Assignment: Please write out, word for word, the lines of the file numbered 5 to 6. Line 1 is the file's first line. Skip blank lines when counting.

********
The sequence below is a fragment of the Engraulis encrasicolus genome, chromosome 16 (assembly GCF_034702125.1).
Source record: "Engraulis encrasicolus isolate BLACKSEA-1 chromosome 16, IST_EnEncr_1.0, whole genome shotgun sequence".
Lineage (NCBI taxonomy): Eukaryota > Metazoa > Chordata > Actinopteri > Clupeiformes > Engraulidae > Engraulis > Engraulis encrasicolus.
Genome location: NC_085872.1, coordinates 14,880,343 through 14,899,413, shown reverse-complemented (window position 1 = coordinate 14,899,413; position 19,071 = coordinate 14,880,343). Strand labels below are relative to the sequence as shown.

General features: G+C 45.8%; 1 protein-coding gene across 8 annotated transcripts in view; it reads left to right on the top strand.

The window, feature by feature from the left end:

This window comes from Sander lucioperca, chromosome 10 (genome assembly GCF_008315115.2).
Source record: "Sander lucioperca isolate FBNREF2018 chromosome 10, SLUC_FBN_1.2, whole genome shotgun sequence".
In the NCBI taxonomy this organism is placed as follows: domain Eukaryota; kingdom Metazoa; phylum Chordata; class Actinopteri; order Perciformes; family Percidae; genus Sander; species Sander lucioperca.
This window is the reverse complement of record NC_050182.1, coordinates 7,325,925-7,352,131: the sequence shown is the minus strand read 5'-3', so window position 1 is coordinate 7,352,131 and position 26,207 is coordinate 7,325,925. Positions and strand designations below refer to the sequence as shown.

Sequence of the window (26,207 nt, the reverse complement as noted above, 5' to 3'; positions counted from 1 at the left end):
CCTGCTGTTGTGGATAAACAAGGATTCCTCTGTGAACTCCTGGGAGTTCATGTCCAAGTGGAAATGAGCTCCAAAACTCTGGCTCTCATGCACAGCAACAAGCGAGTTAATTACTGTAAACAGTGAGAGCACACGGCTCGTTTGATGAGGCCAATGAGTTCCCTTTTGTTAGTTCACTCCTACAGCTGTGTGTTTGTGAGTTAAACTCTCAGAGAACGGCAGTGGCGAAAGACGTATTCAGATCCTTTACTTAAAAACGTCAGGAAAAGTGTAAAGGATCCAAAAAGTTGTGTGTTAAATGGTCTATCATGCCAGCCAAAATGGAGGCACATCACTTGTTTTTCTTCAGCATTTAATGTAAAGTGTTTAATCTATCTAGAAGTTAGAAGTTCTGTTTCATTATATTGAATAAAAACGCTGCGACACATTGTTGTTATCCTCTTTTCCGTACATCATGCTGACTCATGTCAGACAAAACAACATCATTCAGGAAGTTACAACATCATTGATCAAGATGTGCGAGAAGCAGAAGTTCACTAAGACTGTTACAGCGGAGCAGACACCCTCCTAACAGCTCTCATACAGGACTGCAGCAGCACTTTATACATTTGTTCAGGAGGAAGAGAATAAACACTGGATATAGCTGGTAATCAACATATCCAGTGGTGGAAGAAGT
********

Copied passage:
General features: G+C 45.8%; 1 protein-coding gene across 8 annotated transcripts in view; it reads left to right on the top strand.

The window, feature by feature from the left end: